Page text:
, these data show a slightly lower adsorption at around 60 min before returning to the very high fractions of removed dye at the end of the treatment. The reason for this slight “dip” is not clear at the moment and will be a matter of future research with materials improved from the current, first-generation adsorbents.
Overall, the SCC60 and SCC75 materials show a roughly quadratic increase in adsorption up to nearly 100%, resulting in a plateau. SCC80 and SCC85 essentially take up 100% of both dyes immediately after exposition, i.e., full dye removal is realized in less than 5 min. No significant adsorption/desorption fluctuation is noticeable in these materials.
These findings are especially interesting when compared to the analytical data described above. While PNa90 (2 M), SCC60, and SCC65 still show a significant presence of surface groups in the IR spectra (Figure 2
), SCC75 through SCC85 show no more signals for any kind of surface groups. Hence, the observed dye adsorption can not be correlated to ionic interactions between material surfaces and type of dye. Rather, we currently speculate that the main interaction could be a van der Waals type interaction between the dye molecules and the adsorbent surface.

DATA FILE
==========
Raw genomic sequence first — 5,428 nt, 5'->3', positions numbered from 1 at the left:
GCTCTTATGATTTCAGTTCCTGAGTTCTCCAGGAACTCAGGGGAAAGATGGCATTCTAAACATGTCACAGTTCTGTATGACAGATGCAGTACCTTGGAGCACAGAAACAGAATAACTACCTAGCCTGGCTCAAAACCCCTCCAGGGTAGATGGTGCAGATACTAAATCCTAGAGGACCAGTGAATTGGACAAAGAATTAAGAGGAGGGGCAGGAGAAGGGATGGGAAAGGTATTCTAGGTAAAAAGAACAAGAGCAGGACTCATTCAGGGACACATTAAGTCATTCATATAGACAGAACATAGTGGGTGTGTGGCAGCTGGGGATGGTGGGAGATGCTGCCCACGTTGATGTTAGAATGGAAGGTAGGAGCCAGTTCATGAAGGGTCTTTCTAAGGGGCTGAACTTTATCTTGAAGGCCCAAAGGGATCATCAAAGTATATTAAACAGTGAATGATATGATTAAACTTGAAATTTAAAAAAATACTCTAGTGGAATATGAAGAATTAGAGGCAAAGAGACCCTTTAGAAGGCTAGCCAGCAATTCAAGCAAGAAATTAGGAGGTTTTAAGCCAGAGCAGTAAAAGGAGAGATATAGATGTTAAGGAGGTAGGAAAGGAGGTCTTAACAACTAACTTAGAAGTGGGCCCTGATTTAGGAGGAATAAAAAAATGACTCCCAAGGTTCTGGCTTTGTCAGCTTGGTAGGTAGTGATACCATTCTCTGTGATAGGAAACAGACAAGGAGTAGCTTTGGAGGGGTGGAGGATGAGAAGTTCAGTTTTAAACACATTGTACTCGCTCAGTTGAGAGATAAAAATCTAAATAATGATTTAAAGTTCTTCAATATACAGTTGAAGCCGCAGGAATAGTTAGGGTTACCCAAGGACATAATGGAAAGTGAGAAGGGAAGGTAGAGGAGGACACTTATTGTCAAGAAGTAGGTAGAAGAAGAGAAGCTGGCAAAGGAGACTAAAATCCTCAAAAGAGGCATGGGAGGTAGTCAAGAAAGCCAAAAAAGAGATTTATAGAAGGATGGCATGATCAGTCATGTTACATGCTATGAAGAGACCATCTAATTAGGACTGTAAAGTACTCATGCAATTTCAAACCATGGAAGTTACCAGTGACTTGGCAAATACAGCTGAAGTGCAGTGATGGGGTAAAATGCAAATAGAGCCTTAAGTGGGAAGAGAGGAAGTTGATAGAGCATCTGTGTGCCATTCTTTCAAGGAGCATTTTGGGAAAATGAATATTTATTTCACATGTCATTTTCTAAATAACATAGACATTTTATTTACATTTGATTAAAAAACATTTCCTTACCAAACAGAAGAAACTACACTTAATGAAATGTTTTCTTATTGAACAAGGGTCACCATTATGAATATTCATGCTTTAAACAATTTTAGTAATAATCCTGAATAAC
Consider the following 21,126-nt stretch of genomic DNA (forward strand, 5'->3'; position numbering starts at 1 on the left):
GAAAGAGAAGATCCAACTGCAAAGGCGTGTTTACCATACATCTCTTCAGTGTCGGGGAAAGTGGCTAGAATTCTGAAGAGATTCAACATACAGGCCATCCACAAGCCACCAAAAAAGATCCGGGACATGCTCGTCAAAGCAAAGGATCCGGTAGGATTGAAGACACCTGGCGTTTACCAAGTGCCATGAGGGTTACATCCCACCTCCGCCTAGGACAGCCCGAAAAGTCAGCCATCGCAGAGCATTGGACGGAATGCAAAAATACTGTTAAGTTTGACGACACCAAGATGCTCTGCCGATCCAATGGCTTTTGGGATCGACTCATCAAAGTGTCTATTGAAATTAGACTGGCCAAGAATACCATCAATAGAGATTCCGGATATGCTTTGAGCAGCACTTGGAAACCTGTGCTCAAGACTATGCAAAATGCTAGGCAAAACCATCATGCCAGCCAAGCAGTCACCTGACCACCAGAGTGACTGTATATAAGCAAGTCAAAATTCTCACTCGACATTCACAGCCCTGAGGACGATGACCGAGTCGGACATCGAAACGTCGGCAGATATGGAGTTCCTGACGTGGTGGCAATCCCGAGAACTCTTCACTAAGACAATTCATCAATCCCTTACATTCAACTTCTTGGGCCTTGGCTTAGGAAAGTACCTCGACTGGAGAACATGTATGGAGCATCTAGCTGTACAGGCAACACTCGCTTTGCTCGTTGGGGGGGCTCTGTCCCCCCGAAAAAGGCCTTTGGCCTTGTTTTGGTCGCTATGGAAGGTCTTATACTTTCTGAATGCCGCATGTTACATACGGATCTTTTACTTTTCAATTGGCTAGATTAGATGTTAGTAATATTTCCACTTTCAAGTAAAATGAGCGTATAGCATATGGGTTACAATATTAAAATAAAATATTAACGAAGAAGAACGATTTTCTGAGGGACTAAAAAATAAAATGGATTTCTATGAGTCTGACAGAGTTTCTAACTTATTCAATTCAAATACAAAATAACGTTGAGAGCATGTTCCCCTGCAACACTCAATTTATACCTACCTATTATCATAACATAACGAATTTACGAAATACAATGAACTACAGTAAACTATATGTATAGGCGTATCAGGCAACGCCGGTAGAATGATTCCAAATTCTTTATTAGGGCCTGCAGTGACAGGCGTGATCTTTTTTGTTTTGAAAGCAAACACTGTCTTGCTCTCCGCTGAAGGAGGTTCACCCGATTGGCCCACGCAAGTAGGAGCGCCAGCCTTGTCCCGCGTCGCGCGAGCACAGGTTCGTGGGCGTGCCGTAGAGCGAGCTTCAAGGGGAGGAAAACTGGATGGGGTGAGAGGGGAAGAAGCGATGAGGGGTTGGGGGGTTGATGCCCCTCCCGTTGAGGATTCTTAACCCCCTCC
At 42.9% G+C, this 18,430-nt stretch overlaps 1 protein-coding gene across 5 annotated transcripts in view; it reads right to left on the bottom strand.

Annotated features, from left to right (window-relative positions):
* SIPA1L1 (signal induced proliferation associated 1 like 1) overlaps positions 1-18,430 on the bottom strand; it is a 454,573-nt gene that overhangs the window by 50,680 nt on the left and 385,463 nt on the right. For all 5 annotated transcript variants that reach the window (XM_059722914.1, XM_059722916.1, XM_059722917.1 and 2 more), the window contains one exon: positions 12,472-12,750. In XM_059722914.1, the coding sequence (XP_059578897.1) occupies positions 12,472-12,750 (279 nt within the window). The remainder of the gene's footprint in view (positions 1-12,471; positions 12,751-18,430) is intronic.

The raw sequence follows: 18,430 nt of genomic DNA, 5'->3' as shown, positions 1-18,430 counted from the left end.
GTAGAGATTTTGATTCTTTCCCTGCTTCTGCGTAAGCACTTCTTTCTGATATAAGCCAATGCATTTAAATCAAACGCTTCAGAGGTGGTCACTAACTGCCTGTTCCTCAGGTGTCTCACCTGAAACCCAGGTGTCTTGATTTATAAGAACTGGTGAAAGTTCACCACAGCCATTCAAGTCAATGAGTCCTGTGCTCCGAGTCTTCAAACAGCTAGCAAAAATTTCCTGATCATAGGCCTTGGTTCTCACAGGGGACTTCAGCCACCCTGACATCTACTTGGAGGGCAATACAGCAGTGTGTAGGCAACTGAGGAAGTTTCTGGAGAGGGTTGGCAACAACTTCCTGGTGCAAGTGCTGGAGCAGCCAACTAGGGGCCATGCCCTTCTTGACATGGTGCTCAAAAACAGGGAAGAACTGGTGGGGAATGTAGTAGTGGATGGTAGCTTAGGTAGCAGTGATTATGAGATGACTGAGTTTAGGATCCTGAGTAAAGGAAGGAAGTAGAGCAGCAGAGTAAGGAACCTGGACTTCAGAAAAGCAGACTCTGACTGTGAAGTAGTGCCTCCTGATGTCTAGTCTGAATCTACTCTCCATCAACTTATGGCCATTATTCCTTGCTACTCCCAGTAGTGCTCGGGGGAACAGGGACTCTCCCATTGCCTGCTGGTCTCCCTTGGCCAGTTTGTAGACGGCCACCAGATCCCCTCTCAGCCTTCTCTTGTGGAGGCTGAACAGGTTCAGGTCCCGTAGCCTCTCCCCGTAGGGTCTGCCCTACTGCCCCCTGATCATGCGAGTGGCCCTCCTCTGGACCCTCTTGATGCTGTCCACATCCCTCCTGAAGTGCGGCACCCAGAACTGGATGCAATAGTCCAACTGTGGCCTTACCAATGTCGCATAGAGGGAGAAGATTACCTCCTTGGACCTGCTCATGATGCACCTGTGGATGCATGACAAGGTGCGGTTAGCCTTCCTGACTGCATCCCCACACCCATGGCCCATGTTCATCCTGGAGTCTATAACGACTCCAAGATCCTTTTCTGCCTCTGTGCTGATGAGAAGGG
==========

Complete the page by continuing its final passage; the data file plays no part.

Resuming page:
In addition to kinetic experiments, an evaluation of the effect of adsorbent dose was carried out with one of the best-performing materials, SCC85 (Figure 9
). Overall, the data show that SCC85 is a highly effective adsorbent for both dyes with ≥90% of MO and MB taken up even at very low adsorbent doses of only 5 mg. Moreover, exposure to mixed solutions containing both dyes simultaneously has no impact on the adsorption capacity of the material. Again, all solutions are completely clear at the end of the treatment. In spite of this, MO adsorption is slightly faster at very low adsorbent doses of 1 and 2 mg. These two experiments also show a slight tint of the glassware, indicating that, at very low dosages, the sample environment may also have an influence, similar to a recent study on MO and MB uptake using a hydrogel/3D printed hybrid setup [50
]. Adsorbent doses above 2 mg do not exhibit this behavior, indicating that the adsorbent dominates the removal process as intended.